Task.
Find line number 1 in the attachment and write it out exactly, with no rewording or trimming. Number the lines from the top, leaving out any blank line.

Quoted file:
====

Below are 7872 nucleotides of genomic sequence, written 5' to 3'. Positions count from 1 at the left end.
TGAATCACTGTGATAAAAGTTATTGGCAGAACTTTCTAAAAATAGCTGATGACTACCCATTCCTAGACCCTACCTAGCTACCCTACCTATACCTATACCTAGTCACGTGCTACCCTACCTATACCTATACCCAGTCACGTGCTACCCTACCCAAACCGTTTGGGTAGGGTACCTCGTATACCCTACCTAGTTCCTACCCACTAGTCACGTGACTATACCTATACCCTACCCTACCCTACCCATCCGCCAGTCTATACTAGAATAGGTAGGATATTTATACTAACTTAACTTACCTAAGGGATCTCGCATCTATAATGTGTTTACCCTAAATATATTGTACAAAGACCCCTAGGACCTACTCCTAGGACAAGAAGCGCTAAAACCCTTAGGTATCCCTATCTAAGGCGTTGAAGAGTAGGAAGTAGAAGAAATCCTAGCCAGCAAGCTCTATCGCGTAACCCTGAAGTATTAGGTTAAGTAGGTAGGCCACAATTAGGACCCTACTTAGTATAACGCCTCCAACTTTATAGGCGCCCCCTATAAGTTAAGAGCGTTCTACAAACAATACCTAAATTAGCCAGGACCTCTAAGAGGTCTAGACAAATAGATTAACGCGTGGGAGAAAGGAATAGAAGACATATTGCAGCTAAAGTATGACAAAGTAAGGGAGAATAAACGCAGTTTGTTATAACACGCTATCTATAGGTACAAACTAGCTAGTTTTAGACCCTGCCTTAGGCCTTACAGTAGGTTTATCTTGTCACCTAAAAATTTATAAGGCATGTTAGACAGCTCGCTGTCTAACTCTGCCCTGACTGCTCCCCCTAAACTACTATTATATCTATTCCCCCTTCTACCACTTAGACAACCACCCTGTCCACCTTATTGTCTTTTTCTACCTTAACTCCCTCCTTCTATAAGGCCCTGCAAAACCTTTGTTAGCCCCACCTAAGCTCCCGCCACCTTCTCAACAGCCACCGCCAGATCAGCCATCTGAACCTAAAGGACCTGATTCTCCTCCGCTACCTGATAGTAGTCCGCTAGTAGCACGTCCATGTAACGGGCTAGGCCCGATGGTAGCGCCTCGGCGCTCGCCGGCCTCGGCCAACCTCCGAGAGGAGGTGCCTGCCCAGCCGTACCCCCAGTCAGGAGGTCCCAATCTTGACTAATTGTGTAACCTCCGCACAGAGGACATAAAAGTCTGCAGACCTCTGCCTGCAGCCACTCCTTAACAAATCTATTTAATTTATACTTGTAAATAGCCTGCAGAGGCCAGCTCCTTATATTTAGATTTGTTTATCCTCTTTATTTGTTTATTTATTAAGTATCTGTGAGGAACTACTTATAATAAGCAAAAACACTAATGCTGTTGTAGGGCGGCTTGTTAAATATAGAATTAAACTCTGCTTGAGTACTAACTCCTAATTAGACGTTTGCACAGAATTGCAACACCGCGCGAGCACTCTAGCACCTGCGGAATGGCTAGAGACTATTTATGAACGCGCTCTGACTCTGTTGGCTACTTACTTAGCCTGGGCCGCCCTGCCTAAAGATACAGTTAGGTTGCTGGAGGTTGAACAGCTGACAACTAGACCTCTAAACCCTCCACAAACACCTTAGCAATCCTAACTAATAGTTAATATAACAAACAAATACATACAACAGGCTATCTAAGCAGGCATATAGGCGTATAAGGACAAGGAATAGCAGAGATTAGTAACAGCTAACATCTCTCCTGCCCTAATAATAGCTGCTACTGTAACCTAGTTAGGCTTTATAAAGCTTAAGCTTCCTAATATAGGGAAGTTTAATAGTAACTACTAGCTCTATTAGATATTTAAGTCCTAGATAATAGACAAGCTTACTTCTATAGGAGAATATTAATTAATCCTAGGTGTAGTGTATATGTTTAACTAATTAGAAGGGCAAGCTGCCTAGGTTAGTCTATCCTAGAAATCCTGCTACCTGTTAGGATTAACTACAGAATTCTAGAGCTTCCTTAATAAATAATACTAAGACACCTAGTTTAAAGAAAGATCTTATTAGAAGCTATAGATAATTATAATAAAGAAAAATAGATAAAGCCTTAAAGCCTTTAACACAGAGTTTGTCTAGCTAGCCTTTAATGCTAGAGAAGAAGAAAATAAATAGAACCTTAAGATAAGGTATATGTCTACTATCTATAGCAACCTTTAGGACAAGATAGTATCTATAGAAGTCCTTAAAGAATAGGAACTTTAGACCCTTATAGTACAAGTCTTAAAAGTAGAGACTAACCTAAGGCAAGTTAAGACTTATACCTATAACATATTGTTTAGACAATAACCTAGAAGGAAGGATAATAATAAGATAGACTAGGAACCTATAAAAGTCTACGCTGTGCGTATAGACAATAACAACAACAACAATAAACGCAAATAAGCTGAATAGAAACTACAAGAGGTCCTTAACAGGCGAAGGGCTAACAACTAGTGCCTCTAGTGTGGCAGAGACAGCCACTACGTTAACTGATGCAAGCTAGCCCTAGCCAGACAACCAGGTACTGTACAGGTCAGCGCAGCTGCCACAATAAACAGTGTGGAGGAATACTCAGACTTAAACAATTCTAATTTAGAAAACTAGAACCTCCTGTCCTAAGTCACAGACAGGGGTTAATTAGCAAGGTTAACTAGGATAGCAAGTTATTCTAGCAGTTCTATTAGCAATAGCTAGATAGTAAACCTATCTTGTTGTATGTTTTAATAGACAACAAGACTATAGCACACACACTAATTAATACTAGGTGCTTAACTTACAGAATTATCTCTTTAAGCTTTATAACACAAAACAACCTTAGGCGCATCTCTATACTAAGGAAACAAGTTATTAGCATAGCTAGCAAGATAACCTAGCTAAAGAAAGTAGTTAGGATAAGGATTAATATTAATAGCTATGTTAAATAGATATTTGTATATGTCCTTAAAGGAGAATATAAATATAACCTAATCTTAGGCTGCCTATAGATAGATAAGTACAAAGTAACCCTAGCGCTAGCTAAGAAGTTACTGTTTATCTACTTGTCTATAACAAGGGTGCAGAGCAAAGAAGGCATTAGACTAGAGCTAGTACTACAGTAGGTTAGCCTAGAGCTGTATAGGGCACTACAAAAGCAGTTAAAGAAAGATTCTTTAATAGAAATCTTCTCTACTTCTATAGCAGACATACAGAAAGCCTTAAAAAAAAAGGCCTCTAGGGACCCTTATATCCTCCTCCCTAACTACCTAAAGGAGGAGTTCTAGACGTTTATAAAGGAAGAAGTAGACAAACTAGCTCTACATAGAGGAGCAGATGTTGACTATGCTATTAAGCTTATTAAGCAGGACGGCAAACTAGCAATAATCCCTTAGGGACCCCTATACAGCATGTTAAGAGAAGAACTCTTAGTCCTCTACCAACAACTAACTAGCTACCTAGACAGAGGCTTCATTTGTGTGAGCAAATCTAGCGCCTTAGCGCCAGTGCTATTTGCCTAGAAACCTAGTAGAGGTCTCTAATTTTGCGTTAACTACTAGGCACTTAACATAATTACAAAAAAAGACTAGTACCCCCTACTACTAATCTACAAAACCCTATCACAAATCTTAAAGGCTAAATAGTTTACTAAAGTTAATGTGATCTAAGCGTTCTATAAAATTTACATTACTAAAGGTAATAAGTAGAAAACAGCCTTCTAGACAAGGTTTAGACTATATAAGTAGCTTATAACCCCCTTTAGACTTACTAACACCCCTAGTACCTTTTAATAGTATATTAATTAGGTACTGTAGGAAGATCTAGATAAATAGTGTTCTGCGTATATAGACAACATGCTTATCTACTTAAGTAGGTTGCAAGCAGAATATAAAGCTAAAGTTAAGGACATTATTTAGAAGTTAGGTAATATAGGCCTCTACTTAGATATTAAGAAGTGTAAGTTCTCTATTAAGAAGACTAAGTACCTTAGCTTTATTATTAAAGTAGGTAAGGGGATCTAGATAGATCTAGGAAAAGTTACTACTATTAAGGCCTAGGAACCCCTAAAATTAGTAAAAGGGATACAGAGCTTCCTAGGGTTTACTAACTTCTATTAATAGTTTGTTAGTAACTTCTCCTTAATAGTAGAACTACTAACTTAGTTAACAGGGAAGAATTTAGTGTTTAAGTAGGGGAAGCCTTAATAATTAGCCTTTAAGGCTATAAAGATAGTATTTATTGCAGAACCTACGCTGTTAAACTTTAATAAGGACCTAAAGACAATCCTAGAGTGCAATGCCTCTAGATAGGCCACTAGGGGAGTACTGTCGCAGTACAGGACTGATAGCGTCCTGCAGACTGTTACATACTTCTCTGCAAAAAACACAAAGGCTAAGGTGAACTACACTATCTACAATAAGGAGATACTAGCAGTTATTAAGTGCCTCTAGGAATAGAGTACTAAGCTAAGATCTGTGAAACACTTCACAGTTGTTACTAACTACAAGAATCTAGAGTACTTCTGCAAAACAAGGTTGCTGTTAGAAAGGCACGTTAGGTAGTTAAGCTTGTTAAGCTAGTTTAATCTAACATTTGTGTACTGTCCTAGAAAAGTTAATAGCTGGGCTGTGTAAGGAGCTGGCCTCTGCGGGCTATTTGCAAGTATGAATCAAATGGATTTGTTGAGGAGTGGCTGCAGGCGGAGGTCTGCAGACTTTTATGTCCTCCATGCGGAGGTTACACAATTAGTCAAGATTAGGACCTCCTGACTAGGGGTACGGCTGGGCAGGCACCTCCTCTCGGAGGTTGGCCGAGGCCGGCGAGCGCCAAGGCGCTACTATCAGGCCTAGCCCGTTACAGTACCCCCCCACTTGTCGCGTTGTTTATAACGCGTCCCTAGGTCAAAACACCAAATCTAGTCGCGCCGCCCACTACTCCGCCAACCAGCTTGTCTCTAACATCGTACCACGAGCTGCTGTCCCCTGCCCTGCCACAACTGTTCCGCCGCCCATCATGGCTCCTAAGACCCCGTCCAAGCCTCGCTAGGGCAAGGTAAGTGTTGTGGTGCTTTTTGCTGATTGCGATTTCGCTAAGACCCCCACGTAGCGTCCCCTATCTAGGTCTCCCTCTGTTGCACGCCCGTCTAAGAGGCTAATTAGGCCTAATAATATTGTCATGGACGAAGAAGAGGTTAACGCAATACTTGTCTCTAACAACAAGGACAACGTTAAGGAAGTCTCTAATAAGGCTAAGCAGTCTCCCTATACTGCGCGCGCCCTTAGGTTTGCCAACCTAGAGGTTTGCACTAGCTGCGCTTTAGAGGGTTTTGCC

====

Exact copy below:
Below are 7872 nucleotides of genomic sequence, written 5' to 3'. Positions count from 1 at the left end.